What’s on Obama’s wish list? Now that President-elect Obama’s administration is taking shape in Washington, D.C., what can taxpayers expect in the next year? Of course, these initiatives must work their way through Congress during a turbulent economic time, but here are a few key proposals made by Obama late in his campaign:
Economic relief: Obama has proposed a $1,000 emergency rebate for families ($500 for single taxpayers) and penalty-free withdrawals of 15% from 401(k) plans and IRAs up to $10,000. He also wants to temporarily suspend required minimum distributions (RMDs) for retirement accounts.
Income taxes: In addition to extending some of the Bush tax cuts, the new president wants to raise the top two to 36% and 39.6%. He also favors new tax cuts for middle-class workers and higher tax rates for families earning more than $250,000 ($200,000 for single taxpayers). Obama would eliminate tax for senior citizens earning less than $50,000 a year and provide a tax credit of 6.2% for anyone earning less than $75,000 a year.
Estate taxes: The president-elect intends to freeze the 2009 estate tax structure, which features a $3.5 million exemption and a top 45% rate. Another provision would make the federal estate tax exemption transferable from one spouse to another.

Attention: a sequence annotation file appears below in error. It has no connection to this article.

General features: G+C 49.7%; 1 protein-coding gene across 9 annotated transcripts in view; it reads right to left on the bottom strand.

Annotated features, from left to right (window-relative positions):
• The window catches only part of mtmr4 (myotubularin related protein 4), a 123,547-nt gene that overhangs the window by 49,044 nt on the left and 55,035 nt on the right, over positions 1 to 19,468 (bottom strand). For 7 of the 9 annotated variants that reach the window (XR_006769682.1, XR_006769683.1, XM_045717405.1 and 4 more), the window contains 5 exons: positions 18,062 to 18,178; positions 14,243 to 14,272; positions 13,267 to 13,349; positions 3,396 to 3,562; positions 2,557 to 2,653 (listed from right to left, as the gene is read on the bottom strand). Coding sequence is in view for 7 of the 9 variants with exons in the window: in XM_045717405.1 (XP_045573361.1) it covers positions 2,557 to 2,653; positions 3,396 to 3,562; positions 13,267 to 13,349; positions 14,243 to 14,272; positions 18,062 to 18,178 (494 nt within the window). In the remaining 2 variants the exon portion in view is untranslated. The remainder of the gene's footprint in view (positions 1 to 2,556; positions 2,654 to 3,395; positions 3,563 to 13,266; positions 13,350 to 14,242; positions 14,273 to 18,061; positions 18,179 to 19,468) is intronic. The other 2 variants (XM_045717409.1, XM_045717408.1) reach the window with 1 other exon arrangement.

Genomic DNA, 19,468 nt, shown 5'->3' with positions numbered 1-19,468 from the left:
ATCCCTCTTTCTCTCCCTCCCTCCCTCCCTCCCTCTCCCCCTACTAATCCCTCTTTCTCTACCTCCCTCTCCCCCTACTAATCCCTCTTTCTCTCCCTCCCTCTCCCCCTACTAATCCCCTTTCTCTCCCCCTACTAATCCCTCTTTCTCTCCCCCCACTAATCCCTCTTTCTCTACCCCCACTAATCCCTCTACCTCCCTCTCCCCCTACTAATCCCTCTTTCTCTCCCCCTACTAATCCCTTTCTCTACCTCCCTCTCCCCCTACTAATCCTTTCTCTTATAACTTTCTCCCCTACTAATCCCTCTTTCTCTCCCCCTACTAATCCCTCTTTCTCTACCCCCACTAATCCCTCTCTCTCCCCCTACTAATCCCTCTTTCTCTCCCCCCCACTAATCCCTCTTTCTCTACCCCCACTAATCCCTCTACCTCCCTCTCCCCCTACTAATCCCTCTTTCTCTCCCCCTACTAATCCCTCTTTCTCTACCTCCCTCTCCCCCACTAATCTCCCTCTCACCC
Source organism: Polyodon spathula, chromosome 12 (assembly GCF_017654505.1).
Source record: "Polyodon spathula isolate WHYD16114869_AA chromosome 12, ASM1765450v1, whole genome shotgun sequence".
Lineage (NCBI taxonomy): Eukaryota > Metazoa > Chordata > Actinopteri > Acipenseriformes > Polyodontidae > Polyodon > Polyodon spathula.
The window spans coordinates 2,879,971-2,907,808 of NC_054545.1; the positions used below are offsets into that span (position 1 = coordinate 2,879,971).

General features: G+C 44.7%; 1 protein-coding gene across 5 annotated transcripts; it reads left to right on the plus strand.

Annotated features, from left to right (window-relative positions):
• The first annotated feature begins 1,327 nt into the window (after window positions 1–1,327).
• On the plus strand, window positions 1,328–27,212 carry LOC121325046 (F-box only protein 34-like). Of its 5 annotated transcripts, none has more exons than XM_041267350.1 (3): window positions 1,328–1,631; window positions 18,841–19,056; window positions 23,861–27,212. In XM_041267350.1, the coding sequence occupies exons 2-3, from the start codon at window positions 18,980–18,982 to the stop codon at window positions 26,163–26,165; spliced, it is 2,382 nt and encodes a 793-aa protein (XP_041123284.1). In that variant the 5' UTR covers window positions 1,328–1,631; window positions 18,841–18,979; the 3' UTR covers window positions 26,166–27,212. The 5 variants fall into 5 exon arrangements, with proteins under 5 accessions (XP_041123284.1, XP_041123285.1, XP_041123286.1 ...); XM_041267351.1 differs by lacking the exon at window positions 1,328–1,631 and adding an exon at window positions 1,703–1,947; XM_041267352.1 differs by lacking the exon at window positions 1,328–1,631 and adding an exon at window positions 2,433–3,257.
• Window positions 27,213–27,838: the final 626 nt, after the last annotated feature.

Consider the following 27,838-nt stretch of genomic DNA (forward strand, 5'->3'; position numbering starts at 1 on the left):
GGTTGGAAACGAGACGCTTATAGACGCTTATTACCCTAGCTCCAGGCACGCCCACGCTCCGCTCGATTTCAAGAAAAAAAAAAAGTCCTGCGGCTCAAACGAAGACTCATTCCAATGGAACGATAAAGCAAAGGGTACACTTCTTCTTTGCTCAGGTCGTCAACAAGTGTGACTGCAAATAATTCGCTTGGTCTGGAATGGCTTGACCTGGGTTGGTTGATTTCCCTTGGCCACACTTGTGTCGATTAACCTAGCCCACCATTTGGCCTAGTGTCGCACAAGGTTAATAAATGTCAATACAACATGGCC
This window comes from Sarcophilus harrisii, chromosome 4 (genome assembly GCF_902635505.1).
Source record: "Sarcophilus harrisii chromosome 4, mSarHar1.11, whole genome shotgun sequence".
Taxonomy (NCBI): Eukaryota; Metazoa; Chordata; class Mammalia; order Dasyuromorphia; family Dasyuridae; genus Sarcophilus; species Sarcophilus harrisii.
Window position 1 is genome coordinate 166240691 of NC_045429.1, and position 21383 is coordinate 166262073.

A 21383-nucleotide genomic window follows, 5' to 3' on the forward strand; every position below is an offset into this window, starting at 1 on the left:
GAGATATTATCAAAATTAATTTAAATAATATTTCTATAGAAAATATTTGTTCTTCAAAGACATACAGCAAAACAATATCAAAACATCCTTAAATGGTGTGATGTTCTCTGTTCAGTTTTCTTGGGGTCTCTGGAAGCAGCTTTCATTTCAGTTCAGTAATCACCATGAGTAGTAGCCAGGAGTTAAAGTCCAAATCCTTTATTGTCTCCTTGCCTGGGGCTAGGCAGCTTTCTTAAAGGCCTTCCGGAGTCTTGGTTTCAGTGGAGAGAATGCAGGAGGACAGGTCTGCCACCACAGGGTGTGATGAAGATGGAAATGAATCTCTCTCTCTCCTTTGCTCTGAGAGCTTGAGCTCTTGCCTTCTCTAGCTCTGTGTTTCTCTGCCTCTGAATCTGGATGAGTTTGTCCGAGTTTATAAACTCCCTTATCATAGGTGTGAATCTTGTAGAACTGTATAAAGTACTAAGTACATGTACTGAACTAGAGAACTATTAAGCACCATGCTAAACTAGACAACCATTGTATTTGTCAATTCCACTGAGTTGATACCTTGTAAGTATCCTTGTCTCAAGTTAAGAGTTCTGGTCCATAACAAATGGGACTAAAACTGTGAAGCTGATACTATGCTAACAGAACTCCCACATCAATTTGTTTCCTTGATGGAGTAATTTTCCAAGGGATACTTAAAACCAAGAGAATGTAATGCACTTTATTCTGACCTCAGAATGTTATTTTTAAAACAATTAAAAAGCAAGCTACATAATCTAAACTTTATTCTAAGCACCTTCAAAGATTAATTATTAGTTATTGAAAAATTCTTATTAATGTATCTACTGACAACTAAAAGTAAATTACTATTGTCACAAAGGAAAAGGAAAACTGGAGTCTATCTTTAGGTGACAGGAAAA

Capital gains and dividends: All capital gains would be eliminated for start-up companies and small businesses. But the maximum tax rate for securities sales and qualified dividends would increase from 15% to 20% for families earning more than $250,000 ($200,000 for single taxpayers).
Health care: Obama’s plan provides income-related subsidies for health insurance through a national exchange. Employers that don’t offer health insurance would have to contribute a percentage to the national plan, but small businesses would be exempt or eligible for a refundable tax credit on 50% of premiums.
We will keep a close watch on these new initiatives in the upcoming months.